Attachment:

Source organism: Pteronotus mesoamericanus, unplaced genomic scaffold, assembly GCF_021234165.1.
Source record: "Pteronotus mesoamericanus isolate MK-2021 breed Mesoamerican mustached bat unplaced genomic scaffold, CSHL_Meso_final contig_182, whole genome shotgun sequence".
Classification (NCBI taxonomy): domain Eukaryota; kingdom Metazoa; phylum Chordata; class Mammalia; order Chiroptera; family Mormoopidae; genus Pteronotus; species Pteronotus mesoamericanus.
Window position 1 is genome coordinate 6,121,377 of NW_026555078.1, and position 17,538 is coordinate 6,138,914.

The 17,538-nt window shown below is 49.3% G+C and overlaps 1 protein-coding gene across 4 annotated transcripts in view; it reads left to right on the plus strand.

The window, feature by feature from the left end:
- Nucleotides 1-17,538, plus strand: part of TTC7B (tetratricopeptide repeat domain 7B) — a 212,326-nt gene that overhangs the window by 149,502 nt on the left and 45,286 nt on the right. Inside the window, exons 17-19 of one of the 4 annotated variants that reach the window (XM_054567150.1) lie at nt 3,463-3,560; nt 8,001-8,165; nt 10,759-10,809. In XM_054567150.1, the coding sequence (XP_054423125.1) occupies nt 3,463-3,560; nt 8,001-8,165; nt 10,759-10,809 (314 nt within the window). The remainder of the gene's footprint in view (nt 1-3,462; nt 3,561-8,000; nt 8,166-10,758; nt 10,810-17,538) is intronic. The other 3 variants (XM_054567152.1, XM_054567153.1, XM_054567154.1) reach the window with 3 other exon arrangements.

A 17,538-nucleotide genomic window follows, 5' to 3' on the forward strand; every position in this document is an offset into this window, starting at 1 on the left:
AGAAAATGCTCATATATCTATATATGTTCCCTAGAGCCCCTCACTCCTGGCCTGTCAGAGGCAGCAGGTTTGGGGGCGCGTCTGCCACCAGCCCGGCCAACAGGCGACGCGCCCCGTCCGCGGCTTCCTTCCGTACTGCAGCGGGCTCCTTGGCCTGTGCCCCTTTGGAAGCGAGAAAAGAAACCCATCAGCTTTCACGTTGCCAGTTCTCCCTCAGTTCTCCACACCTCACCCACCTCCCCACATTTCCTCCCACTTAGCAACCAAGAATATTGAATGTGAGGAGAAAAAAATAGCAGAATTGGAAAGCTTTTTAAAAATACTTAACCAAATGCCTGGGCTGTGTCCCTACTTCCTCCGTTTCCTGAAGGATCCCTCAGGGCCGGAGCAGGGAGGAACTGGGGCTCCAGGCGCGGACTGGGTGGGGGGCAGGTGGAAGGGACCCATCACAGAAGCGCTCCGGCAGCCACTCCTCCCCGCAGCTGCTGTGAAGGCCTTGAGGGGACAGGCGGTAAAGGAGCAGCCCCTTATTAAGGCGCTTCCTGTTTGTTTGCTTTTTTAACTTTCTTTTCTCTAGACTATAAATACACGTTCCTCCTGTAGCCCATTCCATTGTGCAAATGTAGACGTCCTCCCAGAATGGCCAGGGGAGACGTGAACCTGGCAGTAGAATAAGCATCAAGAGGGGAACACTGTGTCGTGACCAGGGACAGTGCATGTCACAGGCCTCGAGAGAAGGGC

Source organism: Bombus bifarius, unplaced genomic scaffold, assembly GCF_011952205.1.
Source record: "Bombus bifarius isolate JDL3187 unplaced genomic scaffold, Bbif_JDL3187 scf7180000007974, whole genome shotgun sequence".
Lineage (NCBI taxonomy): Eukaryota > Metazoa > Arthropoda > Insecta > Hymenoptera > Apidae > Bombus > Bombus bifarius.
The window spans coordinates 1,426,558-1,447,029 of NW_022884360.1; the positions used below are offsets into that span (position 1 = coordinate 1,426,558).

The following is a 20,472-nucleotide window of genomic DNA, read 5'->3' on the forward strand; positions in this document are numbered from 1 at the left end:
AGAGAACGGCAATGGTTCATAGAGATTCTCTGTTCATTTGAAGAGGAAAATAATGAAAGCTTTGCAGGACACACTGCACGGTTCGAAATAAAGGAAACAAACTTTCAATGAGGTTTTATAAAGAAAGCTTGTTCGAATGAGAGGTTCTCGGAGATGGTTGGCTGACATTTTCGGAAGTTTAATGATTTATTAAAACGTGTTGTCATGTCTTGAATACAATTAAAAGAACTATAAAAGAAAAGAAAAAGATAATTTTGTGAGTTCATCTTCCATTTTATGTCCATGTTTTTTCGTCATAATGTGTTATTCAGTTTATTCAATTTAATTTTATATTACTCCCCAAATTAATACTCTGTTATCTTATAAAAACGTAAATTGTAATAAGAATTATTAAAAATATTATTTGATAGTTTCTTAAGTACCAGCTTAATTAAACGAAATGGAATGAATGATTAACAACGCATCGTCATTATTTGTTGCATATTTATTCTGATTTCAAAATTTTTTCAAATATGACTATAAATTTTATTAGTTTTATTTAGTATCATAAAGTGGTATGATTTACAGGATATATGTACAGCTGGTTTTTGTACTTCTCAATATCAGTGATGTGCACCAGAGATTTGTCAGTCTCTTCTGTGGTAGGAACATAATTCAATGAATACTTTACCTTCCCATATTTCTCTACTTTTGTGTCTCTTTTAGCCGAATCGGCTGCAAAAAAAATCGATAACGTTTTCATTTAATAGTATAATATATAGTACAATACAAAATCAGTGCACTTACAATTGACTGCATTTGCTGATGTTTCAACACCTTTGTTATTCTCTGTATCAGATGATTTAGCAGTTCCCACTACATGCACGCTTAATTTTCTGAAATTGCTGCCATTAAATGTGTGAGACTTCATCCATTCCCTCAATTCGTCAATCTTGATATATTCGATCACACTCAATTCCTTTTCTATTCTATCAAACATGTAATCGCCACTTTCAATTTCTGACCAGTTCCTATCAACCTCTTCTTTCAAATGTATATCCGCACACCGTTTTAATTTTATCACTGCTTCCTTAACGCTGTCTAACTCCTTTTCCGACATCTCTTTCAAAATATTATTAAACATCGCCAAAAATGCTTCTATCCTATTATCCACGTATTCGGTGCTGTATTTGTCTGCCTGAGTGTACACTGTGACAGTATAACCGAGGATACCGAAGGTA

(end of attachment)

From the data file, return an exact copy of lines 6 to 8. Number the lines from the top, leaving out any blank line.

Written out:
The window, feature by feature from the left end:
- Nucleotides 1-17,538, plus strand: part of TTC7B (tetratricopeptide repeat domain 7B) — a 212,326-nt gene that overhangs the window by 149,502 nt on the left and 45,286 nt on the right. Inside the window, exons 17-19 of one of the 4 annotated variants that reach the window (XM_054567150.1) lie at nt 3,463-3,560; nt 8,001-8,165; nt 10,759-10,809. In XM_054567150.1, the coding sequence (XP_054423125.1) occupies nt 3,463-3,560; nt 8,001-8,165; nt 10,759-10,809 (314 nt within the window). The remainder of the gene's footprint in view (nt 1-3,462; nt 3,561-8,000; nt 8,166-10,758; nt 10,810-17,538) is intronic. The other 3 variants (XM_054567152.1, XM_054567153.1, XM_054567154.1) reach the window with 3 other exon arrangements.

A 17,538-nucleotide genomic window follows, 5' to 3' on the forward strand; every position in this document is an offset into this window, starting at 1 on the left: